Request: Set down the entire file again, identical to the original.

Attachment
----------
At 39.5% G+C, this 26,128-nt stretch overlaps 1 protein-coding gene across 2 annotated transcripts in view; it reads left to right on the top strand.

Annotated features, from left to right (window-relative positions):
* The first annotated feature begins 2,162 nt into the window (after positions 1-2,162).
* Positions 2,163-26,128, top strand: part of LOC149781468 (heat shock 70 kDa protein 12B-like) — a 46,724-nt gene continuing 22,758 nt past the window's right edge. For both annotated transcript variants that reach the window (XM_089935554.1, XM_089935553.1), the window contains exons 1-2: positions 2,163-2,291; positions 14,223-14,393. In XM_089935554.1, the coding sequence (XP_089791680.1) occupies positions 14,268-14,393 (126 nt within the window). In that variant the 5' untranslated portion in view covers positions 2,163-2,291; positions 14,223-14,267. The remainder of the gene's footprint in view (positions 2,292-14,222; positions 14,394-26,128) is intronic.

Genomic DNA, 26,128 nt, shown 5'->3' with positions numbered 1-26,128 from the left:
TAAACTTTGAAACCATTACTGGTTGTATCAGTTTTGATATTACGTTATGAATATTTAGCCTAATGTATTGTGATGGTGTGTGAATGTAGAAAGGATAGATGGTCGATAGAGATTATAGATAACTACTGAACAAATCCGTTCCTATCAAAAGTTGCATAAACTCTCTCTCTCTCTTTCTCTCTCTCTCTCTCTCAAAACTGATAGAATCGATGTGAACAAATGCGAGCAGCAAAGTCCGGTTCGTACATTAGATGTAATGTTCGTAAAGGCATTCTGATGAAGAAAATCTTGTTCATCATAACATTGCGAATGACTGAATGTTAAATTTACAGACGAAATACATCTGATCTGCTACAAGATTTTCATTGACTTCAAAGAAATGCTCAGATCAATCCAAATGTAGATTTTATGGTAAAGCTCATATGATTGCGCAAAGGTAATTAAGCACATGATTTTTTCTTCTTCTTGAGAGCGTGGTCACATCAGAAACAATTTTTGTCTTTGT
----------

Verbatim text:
At 39.5% G+C, this 26,128-nt stretch overlaps 1 protein-coding gene across 2 annotated transcripts in view; it reads left to right on the top strand.

Annotated features, from left to right (window-relative positions):
* The first annotated feature begins 2,162 nt into the window (after positions 1-2,162).
* Positions 2,163-26,128, top strand: part of LOC149781468 (heat shock 70 kDa protein 12B-like) — a 46,724-nt gene continuing 22,758 nt past the window's right edge. For both annotated transcript variants that reach the window (XM_089935554.1, XM_089935553.1), the window contains exons 1-2: positions 2,163-2,291; positions 14,223-14,393. In XM_089935554.1, the coding sequence (XP_089791680.1) occupies positions 14,268-14,393 (126 nt within the window). In that variant the 5' untranslated portion in view covers positions 2,163-2,291; positions 14,223-14,267. The remainder of the gene's footprint in view (positions 2,292-14,222; positions 14,394-26,128) is intronic.

Genomic DNA, 26,128 nt, shown 5'->3' with positions numbered 1-26,128 from the left:
TAAACTTTGAAACCATTACTGGTTGTATCAGTTTTGATATTACGTTATGAATATTTAGCCTAATGTATTGTGATGGTGTGTGAATGTAGAAAGGATAGATGGTCGATAGAGATTATAGATAACTACTGAACAAATCCGTTCCTATCAAAAGTTGCATAAACTCTCTCTCTCTCTTTCTCTCTCTCTCTCTCTCAAAACTGATAGAATCGATGTGAACAAATGCGAGCAGCAAAGTCCGGTTCGTACATTAGATGTAATGTTCGTAAAGGCATTCTGATGAAGAAAATCTTGTTCATCATAACATTGCGAATGACTGAATGTTAAATTTACAGACGAAATACATCTGATCTGCTACAAGATTTTCATTGACTTCAAAGAAATGCTCAGATCAATCCAAATGTAGATTTTATGGTAAAGCTCATATGATTGCGCAAAGGTAATTAAGCACATGATTTTTTCTTCTTCTTGAGAGCGTGGTCACATCAGAAACAATTTTTGTCTTTGT